In this study we have evaluated the difference of stimulus-induced immunoreactivity of Arc, c-Fos and Zif268 in the dorsal horn between neuropathic rats and sham-operated rats after sciatic nerve CS. We used a series of 100 Hz stimulation trains on primary afferent fibres of the sciatic nerve. Our focus of interest was the L3-L5 segment of lumbar spinal cord that probably receives the highest density of afferent nerve fibre input from the sciatic nerve [22,23] and shows the highest immunoreactivity of IEGPs as a response to CS. Sham-operated animals without CS were used as controls. We used the Bennett’s sciatic nerve loose ligation model as the most commonly used model of neuropathic pain. However Bennett’s nerve ligation involves a slight variability in the degree of damaged fibres leading to some variability in the number of responders and their behaviour [3]. Our SC sections showed a slight variability of positive cells between animals receiving same CS at same levels of the SC that could be explained by the previous fact mentioned.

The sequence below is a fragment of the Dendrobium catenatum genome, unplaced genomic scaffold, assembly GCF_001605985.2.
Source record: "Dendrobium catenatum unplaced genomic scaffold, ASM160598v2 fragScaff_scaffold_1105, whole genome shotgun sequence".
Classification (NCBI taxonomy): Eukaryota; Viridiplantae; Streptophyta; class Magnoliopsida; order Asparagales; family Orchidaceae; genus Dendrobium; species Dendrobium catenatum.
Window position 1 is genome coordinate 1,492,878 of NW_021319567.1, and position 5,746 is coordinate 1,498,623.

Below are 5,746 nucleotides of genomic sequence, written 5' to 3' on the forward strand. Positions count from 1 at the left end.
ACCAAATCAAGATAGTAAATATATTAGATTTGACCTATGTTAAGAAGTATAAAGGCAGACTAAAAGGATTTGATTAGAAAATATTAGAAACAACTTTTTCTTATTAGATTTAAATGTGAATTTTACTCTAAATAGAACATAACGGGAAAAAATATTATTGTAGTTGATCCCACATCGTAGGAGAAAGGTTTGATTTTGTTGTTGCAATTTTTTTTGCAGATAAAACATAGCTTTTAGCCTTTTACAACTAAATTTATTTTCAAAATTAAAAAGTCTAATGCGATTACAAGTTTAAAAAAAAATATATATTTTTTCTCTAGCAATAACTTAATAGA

The loose sciatic nerve ligation in Bennett’s model of neuropathy features a ‘co-mingling’ of axons and Schwann cells that become denervated distal to the ligation. Damaged Schwann cells could influence intact axons with a variety of neuroactive cytokines [24] and factors as tumour necrosis factor alpha (TNFa) contributing to the pain state. Properly conducted Bennett’s loose ligation results in neuropathic development that can be found the first day after ligation [25] and might last for many weeks after the procedure [26]. A recovery and decrease in neuropathy was reported 8-10 weeks after the ligation [27]. Since our experiments were conducted with a 7-day post operation time period, we cannot comment on the previous report. A variety of neurobiological mechanisms are responsible for the development of the neuropathic state. Some of the factors are collateral spreading of non-damaged fibres into denervated skin regions, increased excitability of damaged axons, leading to central sensitization. Loss of inhibitory mechanisms and inhibitory neurons in the spinal cord could also be responsible for neuropathy [3]. Electrophysiological studies in the spinal cord of neuropathic rats led to a finding that C-fibre evoked responses increased while the threshold for C-fibre activation decreased compared to naïve animals. Studies reported that more neurons were spontaneously active with an increased firing frequency in neuropathic rats. The previous implies that the spinal cord increased excitability in neuropathic rats, compensating for the decrease of peripheral input formed as a consequence of nerve ligation [28].